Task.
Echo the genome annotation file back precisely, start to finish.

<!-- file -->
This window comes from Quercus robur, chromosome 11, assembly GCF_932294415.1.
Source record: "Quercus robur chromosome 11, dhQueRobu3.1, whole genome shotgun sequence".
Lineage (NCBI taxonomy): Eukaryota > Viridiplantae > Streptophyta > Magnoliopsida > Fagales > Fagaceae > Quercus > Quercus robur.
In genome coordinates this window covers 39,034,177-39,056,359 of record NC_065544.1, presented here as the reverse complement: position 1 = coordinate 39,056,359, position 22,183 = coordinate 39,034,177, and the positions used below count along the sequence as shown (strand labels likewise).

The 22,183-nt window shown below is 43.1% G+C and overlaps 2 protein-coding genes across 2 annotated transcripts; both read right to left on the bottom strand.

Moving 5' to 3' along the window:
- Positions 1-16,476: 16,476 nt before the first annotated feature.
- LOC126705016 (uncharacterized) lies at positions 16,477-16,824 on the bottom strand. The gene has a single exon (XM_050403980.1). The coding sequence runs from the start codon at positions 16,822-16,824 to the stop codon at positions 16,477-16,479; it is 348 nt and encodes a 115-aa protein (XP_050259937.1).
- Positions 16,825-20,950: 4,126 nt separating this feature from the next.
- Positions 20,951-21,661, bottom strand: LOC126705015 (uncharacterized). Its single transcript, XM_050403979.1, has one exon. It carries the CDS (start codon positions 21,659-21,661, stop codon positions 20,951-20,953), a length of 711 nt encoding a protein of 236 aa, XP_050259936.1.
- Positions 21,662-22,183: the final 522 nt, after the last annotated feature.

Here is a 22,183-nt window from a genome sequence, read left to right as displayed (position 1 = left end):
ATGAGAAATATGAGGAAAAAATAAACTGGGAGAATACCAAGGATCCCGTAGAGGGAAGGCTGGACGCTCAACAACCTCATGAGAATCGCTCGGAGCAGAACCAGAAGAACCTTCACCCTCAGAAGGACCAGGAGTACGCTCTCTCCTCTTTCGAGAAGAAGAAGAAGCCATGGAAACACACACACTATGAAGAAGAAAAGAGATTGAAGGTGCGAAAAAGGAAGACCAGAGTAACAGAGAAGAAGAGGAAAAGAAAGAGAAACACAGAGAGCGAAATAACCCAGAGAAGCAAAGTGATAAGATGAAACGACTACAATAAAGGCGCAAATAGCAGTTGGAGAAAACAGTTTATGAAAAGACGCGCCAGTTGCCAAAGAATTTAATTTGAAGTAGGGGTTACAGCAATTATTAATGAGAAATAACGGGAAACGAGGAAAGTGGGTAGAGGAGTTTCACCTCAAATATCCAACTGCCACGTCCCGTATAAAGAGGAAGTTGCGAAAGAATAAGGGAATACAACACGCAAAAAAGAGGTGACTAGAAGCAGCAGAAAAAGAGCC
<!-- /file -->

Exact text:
This window comes from Quercus robur, chromosome 11, assembly GCF_932294415.1.
Source record: "Quercus robur chromosome 11, dhQueRobu3.1, whole genome shotgun sequence".
Lineage (NCBI taxonomy): Eukaryota > Viridiplantae > Streptophyta > Magnoliopsida > Fagales > Fagaceae > Quercus > Quercus robur.
In genome coordinates this window covers 39,034,177-39,056,359 of record NC_065544.1, presented here as the reverse complement: position 1 = coordinate 39,056,359, position 22,183 = coordinate 39,034,177, and the positions used below count along the sequence as shown (strand labels likewise).

The 22,183-nt window shown below is 43.1% G+C and overlaps 2 protein-coding genes across 2 annotated transcripts; both read right to left on the bottom strand.

Moving 5' to 3' along the window:
- Positions 1-16,476: 16,476 nt before the first annotated feature.
- LOC126705016 (uncharacterized) lies at positions 16,477-16,824 on the bottom strand. The gene has a single exon (XM_050403980.1). The coding sequence runs from the start codon at positions 16,822-16,824 to the stop codon at positions 16,477-16,479; it is 348 nt and encodes a 115-aa protein (XP_050259937.1).
- Positions 16,825-20,950: 4,126 nt separating this feature from the next.
- Positions 20,951-21,661, bottom strand: LOC126705015 (uncharacterized). Its single transcript, XM_050403979.1, has one exon. It carries the CDS (start codon positions 21,659-21,661, stop codon positions 20,951-20,953), a length of 711 nt encoding a protein of 236 aa, XP_050259936.1.
- Positions 21,662-22,183: the final 522 nt, after the last annotated feature.

Here is a 22,183-nt window from a genome sequence, read left to right as displayed (position 1 = left end):
ATGAGAAATATGAGGAAAAAATAAACTGGGAGAATACCAAGGATCCCGTAGAGGGAAGGCTGGACGCTCAACAACCTCATGAGAATCGCTCGGAGCAGAACCAGAAGAACCTTCACCCTCAGAAGGACCAGGAGTACGCTCTCTCCTCTTTCGAGAAGAAGAAGAAGCCATGGAAACACACACACTATGAAGAAGAAAAGAGATTGAAGGTGCGAAAAAGGAAGACCAGAGTAACAGAGAAGAAGAGGAAAAGAAAGAGAAACACAGAGAGCGAAATAACCCAGAGAAGCAAAGTGATAAGATGAAACGACTACAATAAAGGCGCAAATAGCAGTTGGAGAAAACAGTTTATGAAAAGACGCGCCAGTTGCCAAAGAATTTAATTTGAAGTAGGGGTTACAGCAATTATTAATGAGAAATAACGGGAAACGAGGAAAGTGGGTAGAGGAGTTTCACCTCAAATATCCAACTGCCACGTCCCGTATAAAGAGGAAGTTGCGAAAGAATAAGGGAATACAACACGCAAAAAAGAGGTGACTAGAAGCAGCAGAAAAAGAGCC